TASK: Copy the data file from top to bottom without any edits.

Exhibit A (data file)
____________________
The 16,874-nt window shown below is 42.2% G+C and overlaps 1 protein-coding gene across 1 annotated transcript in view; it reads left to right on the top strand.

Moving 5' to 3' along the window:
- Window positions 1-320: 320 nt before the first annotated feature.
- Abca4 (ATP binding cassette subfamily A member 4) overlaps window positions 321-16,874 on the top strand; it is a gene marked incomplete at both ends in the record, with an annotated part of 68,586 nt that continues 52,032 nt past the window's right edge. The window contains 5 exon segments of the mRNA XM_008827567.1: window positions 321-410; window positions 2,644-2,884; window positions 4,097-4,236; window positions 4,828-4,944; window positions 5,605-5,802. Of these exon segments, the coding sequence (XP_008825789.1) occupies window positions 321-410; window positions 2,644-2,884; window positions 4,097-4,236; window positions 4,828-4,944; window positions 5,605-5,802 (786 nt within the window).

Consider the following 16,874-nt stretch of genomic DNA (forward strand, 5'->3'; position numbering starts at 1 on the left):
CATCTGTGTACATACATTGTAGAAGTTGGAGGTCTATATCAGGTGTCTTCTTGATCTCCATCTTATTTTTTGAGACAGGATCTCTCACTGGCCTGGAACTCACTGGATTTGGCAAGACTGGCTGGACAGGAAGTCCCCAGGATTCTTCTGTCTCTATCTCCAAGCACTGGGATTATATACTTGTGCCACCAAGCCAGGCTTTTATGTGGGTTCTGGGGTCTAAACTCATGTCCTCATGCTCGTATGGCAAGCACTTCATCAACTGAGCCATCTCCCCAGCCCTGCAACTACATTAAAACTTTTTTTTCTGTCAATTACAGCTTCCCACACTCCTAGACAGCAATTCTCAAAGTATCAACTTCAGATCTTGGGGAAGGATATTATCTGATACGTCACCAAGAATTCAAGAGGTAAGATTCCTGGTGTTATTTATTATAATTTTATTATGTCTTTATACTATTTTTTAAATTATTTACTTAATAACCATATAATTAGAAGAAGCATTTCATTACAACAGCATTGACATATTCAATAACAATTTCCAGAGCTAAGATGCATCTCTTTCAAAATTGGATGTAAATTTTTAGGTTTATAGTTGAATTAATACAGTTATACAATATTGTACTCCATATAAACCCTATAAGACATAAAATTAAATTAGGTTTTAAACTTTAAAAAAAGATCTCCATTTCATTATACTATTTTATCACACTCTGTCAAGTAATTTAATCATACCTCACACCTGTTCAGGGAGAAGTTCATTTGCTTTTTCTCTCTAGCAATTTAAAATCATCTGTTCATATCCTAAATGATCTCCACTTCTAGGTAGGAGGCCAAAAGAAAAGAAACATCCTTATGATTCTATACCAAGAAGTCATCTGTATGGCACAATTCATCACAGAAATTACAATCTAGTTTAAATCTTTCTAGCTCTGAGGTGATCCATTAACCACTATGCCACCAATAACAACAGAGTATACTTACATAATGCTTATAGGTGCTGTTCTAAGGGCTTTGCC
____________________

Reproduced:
The 16,874-nt window shown below is 42.2% G+C and overlaps 1 protein-coding gene across 1 annotated transcript in view; it reads left to right on the top strand.

Moving 5' to 3' along the window:
- Window positions 1-320: 320 nt before the first annotated feature.
- Abca4 (ATP binding cassette subfamily A member 4) overlaps window positions 321-16,874 on the top strand; it is a gene marked incomplete at both ends in the record, with an annotated part of 68,586 nt that continues 52,032 nt past the window's right edge. The window contains 5 exon segments of the mRNA XM_008827567.1: window positions 321-410; window positions 2,644-2,884; window positions 4,097-4,236; window positions 4,828-4,944; window positions 5,605-5,802. Of these exon segments, the coding sequence (XP_008825789.1) occupies window positions 321-410; window positions 2,644-2,884; window positions 4,097-4,236; window positions 4,828-4,944; window positions 5,605-5,802 (786 nt within the window).

Consider the following 16,874-nt stretch of genomic DNA (forward strand, 5'->3'; position numbering starts at 1 on the left):
CATCTGTGTACATACATTGTAGAAGTTGGAGGTCTATATCAGGTGTCTTCTTGATCTCCATCTTATTTTTTGAGACAGGATCTCTCACTGGCCTGGAACTCACTGGATTTGGCAAGACTGGCTGGACAGGAAGTCCCCAGGATTCTTCTGTCTCTATCTCCAAGCACTGGGATTATATACTTGTGCCACCAAGCCAGGCTTTTATGTGGGTTCTGGGGTCTAAACTCATGTCCTCATGCTCGTATGGCAAGCACTTCATCAACTGAGCCATCTCCCCAGCCCTGCAACTACATTAAAACTTTTTTTTCTGTCAATTACAGCTTCCCACACTCCTAGACAGCAATTCTCAAAGTATCAACTTCAGATCTTGGGGAAGGATATTATCTGATACGTCACCAAGAATTCAAGAGGTAAGATTCCTGGTGTTATTTATTATAATTTTATTATGTCTTTATACTATTTTTTAAATTATTTACTTAATAACCATATAATTAGAAGAAGCATTTCATTACAACAGCATTGACATATTCAATAACAATTTCCAGAGCTAAGATGCATCTCTTTCAAAATTGGATGTAAATTTTTAGGTTTATAGTTGAATTAATACAGTTATACAATATTGTACTCCATATAAACCCTATAAGACATAAAATTAAATTAGGTTTTAAACTTTAAAAAAAGATCTCCATTTCATTATACTATTTTATCACACTCTGTCAAGTAATTTAATCATACCTCACACCTGTTCAGGGAGAAGTTCATTTGCTTTTTCTCTCTAGCAATTTAAAATCATCTGTTCATATCCTAAATGATCTCCACTTCTAGGTAGGAGGCCAAAAGAAAAGAAACATCCTTATGATTCTATACCAAGAAGTCATCTGTATGGCACAATTCATCACAGAAATTACAATCTAGTTTAAATCTTTCTAGCTCTGAGGTGATCCATTAACCACTATGCCACCAATAACAACAGAGTATACTTACATAATGCTTATAGGTGCTGTTCTAAGGGCTTTGCC